Tie Guan Yin from Anxi County

Tea type
Oolong Tea
Ingredients
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Flavors
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Caffeine
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Certification
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Edit tea info Last updated by Dinah Saur
Average preparation
195 °F / 90 °C 0 min, 45 sec

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  • “As I was drinking this tea, I realized it is only my second ever Tie Guan Yin, so I was excited to really think about the flavor in comparison to the other I've had. The first infusion was very...” Read full tasting note
    96
    Dinahsaur 88 tasting notes

From Unknown

My brother sent this tea to me from where he lives in Wuhan. His description of this Tie Guan Yin is as follows:

Most famous Fujian tea, from Anxi county – given by tea-shop-owner friend, from his family’s plantation.

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1 Tasting Note

96
88 tasting notes

As I was drinking this tea, I realized it is only my second ever Tie Guan Yin, so I was excited to really think about the flavor in comparison to the other I’ve had.

The first infusion was very vegetal and the liquor was a lovely hay color. It was lightly astringent, but the flavor really came out in full force. With the second infusion, the astringency took a brief leap and tickled the tongue in a fun sort of way that helped me taste the tea itself a bit more completely.

For each proceeding infusion, I was joined by a friend who, not a great drinker of tea, found it extremely palatable and enjoyed more than a few cups. At this point, the tea really mellowed out and the flavor lingered nicely.

I’m most excited about this Tie Guan Yin, as it is from the family tea plantation of a tea shop owner my brother knows. He sent along a tin with 8 more samples, so this will hopefully last me at least a little while, as I make my way through the many other teas my brother sent me!

Preparation
195 °F / 90 °C 0 min, 45 sec
Dinah Saur

For those interested, this is one of the many teas my brother just shipped to me from China. Check out details on the rest here: http://wrockdinahsaur.blogspot.com/2012/02/this-post-spills-into-category-of.html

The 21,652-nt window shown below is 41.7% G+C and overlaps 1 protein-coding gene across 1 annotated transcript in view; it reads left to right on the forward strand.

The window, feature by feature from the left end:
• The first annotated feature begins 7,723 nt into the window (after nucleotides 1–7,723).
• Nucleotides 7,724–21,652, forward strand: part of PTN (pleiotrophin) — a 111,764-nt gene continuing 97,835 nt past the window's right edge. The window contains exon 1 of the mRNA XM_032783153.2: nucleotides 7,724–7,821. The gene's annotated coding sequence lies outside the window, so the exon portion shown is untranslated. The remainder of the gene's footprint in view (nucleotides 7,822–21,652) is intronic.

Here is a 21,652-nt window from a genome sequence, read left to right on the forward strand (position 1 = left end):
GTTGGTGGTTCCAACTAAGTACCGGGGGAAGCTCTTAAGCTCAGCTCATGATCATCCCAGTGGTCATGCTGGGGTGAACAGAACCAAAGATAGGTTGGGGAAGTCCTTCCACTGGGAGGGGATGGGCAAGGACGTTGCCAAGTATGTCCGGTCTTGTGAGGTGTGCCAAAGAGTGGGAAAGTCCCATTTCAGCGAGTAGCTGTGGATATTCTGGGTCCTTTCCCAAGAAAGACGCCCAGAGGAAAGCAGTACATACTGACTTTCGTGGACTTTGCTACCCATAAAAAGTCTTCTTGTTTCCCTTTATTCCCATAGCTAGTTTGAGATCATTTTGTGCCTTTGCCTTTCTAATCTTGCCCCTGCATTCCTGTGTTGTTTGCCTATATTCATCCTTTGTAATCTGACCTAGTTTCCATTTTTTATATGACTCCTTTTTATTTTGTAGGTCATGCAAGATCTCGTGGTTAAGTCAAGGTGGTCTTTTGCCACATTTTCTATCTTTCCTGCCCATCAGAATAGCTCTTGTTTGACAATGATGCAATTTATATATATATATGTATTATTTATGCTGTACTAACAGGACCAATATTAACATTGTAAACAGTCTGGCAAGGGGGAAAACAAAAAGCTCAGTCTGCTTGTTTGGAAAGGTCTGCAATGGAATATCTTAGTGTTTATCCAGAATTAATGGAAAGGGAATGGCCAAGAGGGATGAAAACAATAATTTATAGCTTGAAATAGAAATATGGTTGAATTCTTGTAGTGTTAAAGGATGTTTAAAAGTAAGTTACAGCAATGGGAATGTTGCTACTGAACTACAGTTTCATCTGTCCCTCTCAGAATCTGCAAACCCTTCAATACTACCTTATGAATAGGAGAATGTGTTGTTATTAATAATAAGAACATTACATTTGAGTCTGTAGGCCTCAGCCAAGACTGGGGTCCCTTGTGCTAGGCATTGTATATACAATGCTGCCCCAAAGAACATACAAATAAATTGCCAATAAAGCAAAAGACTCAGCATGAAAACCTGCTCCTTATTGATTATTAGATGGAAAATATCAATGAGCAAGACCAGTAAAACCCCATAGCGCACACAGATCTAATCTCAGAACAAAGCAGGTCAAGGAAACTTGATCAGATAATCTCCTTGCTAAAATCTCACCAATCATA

ScottTeaMan

Very interesting story!

Spoonvonstup

Fun!!! I see some teas in that pacl that you’re really going to like. Yabao is super fun for example- can be light, so don’t skip on those giant buds. Jin Jun Mei (oftentimes just golden eyebrow since ma (horse) isn’t in the name) is also a great one. Congrats also on jumping into the world of TGY. It’s one of my favorite kinds of tea, so I get super excited when someone is joining in for the first time. They can be intoxicating, like drinking the air in Hawaii. Ooh- and Huang Zhi Xiang.. just tried a kind of that the other day, and that Dan Cong varietal can be shifty-eyed good. You have such a nice brother!

Dinah Saur

Thanks for the input, @Spoonvonstup! Since a lot of the actual names for Chinese teas are new to me (last time he and I went on tea adventures, we were both much newer to the game with less insight into what we were doing), it’s great to know what a fantastic job he did with this package (and the notes, no less!).

He and I are both still learning about tea, albeit in very different ways. I’m reading books, forums, blogs, about to write my own blog, and ordering tea from anywhere I can. He’s in China, speaking Chinese, making friends with tea shop owners, and drinking tea with them. Very different kinds of learning, but we’re both progressing nicely, I think!

Dinah Saur

Oh! @Spoonvonstup! Since you definitely seem familiar… how do you classify Ya Bao? I wasn’t quite sure!

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